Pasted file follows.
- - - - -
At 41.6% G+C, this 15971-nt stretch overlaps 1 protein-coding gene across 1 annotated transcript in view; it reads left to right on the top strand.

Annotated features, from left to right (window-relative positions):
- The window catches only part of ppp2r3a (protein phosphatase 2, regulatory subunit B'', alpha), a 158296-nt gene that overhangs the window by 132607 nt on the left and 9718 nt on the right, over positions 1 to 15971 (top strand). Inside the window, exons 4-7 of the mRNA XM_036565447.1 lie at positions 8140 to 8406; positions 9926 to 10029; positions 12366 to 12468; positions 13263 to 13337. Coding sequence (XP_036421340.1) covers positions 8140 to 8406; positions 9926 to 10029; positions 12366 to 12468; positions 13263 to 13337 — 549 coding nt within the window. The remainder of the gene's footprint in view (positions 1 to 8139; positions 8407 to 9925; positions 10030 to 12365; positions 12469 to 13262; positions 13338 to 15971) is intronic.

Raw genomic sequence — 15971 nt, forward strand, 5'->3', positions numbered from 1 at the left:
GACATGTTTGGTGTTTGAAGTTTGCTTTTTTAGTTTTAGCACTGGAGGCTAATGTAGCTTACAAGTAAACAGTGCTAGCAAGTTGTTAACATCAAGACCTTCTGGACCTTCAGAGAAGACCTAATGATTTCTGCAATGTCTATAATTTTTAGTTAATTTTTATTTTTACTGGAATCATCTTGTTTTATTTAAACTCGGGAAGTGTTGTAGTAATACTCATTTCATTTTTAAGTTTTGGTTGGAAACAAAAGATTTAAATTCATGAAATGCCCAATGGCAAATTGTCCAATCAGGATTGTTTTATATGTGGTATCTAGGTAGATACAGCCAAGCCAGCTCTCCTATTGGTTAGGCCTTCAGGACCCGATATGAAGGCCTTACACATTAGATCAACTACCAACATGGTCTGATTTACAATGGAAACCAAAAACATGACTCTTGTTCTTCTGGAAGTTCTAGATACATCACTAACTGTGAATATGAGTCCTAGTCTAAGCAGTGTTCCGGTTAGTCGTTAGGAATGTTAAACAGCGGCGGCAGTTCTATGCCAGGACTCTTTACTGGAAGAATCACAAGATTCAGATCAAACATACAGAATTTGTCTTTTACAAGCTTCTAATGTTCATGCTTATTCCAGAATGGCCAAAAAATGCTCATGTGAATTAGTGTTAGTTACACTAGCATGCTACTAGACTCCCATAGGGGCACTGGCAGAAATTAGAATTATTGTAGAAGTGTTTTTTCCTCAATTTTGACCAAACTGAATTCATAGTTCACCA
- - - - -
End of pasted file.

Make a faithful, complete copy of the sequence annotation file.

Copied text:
At 41.6% G+C, this 15971-nt stretch overlaps 1 protein-coding gene across 1 annotated transcript in view; it reads left to right on the top strand.

Annotated features, from left to right (window-relative positions):
- The window catches only part of ppp2r3a (protein phosphatase 2, regulatory subunit B'', alpha), a 158296-nt gene that overhangs the window by 132607 nt on the left and 9718 nt on the right, over positions 1 to 15971 (top strand). Inside the window, exons 4-7 of the mRNA XM_036565447.1 lie at positions 8140 to 8406; positions 9926 to 10029; positions 12366 to 12468; positions 13263 to 13337. Coding sequence (XP_036421340.1) covers positions 8140 to 8406; positions 9926 to 10029; positions 12366 to 12468; positions 13263 to 13337 — 549 coding nt within the window. The remainder of the gene's footprint in view (positions 1 to 8139; positions 8407 to 9925; positions 10030 to 12365; positions 12469 to 13262; positions 13338 to 15971) is intronic.

Raw genomic sequence — 15971 nt, forward strand, 5'->3', positions numbered from 1 at the left:
GACATGTTTGGTGTTTGAAGTTTGCTTTTTTAGTTTTAGCACTGGAGGCTAATGTAGCTTACAAGTAAACAGTGCTAGCAAGTTGTTAACATCAAGACCTTCTGGACCTTCAGAGAAGACCTAATGATTTCTGCAATGTCTATAATTTTTAGTTAATTTTTATTTTTACTGGAATCATCTTGTTTTATTTAAACTCGGGAAGTGTTGTAGTAATACTCATTTCATTTTTAAGTTTTGGTTGGAAACAAAAGATTTAAATTCATGAAATGCCCAATGGCAAATTGTCCAATCAGGATTGTTTTATATGTGGTATCTAGGTAGATACAGCCAAGCCAGCTCTCCTATTGGTTAGGCCTTCAGGACCCGATATGAAGGCCTTACACATTAGATCAACTACCAACATGGTCTGATTTACAATGGAAACCAAAAACATGACTCTTGTTCTTCTGGAAGTTCTAGATACATCACTAACTGTGAATATGAGTCCTAGTCTAAGCAGTGTTCCGGTTAGTCGTTAGGAATGTTAAACAGCGGCGGCAGTTCTATGCCAGGACTCTTTACTGGAAGAATCACAAGATTCAGATCAAACATACAGAATTTGTCTTTTACAAGCTTCTAATGTTCATGCTTATTCCAGAATGGCCAAAAAATGCTCATGTGAATTAGTGTTAGTTACACTAGCATGCTACTAGACTCCCATAGGGGCACTGGCAGAAATTAGAATTATTGTAGAAGTGTTTTTTCCTCAATTTTGACCAAACTGAATTCATAGTTCACCA